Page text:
- Recent South Carolina Case Addressing False Answers on Life Insurance Policy Application
- March 7, 2013
- Law Firm: Carlock Copeland Stair LLP - Atlanta Office
The South Carolina Court of Appeals recently overturned a directed verdict finding no coverage under a life insurance policy where false answers were provided in Shenandoah Life Insurance Company v. Lakeisha Smallwood. Ms. Smallwood purchased the policy to cover her deceased husband who had twice admitted to medical professionals that he had used alcohol and drugs, particularly cocaine, and believed he suffered from post-traumatic stress disorder (“PTSD”) following his military service. Despite these facts, on his life insurance application, Mr. Smallwood denied use of cocaine with the last five years and any diagnosis or treatment for a “mental or nervous disorder, alcohol or drug dependency” within the last ten years.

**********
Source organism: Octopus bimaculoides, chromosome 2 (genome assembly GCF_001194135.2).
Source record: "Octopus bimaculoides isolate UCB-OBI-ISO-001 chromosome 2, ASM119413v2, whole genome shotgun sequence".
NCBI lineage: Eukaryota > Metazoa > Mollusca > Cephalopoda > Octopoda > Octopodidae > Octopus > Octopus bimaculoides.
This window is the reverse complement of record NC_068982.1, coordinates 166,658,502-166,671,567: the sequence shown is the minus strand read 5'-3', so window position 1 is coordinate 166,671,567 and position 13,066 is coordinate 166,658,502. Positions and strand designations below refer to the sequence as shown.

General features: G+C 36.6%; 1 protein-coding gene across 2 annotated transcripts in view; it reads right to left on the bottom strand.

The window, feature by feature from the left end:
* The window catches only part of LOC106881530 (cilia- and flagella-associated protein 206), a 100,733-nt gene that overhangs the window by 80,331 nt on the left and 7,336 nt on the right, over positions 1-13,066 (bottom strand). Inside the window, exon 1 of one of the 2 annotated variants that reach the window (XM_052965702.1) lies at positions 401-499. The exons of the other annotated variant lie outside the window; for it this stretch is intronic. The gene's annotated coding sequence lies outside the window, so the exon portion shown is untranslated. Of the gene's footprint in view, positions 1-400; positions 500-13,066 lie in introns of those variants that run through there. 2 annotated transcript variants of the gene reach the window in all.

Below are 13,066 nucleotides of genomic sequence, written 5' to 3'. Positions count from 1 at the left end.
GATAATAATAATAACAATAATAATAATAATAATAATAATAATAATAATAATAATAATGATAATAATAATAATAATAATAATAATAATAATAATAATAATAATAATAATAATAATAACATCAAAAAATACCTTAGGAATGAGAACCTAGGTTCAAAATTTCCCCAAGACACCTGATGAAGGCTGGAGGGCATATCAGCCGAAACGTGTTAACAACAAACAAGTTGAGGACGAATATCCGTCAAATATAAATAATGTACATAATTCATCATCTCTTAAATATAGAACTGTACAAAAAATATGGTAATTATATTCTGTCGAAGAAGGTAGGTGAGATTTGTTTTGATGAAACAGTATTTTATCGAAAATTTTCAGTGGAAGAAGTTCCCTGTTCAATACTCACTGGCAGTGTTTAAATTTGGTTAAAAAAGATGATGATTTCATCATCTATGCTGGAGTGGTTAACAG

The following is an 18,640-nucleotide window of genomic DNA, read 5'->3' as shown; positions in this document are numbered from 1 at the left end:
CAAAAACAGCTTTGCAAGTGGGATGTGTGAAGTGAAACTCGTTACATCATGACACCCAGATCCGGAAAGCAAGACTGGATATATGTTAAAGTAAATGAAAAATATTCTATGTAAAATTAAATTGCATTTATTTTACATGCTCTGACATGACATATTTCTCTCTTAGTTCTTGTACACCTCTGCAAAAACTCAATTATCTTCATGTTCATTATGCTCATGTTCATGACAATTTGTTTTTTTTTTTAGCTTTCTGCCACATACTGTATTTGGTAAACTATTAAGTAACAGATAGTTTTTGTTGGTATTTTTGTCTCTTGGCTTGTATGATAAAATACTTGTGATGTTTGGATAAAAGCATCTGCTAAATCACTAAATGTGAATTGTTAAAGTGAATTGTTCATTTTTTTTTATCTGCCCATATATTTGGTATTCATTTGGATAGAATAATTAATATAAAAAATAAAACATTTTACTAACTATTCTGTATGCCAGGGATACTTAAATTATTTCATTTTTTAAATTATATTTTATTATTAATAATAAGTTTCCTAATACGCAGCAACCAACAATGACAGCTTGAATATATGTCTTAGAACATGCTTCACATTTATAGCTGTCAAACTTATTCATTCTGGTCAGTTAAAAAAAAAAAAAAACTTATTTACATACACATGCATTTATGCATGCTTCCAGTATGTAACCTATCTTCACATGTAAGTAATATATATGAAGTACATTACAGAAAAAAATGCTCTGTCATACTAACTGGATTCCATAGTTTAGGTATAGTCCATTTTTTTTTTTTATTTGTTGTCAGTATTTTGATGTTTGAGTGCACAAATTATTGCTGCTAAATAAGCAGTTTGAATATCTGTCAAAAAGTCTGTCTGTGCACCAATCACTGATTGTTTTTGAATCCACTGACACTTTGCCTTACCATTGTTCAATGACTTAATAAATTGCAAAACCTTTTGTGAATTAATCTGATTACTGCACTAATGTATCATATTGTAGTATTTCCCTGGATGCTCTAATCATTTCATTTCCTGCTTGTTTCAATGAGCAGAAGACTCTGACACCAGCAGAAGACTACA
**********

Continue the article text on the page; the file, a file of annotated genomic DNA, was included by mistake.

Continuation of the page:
The trial court granted Shenandoah’s motion for directed verdict at the close of evidence finding that Shenandoah clearly and convincingly proved that Mr. Smallwood intended to defraud Shenandoah with his false denials. The Court of Appeals reversed finding that Shenandoah failed to prove that Mr. Smallwood intended to defraud Shenandoah, because a reasonable jury could find several plausible explanations for the false answers existed, such as the possibility that Mr. Smallwood desired to keep his drug use and PTSD secret from his family.
The Court of Appeals distinguished Smallwood from several very similar cases on the bases of differences in the facts concealed relative to the risk insured. The Court held that the instant matter did not present “one of those rare cases where the only reasonable conclusion from the uncontradicted facts is that [Mr. Smallwood] intended to deceive and defraud” Shenandoah. Unlike similar cases finding an intention to defraud the insurance company based on concealed facts that related directly to a significantly increased risk of death, the Court of Appeals found that Mr. Smallwood did not associate his drug use with any increased medical risk. In so doing, the court appeared to rely heavily on the lack of a formal diagnosis of PTSD or drug abuse and the lack of testimony in the record by Mr. Smallwood’s treating physicians that Mr. Smallwood was made aware of the risks associated with PTSD and drug use.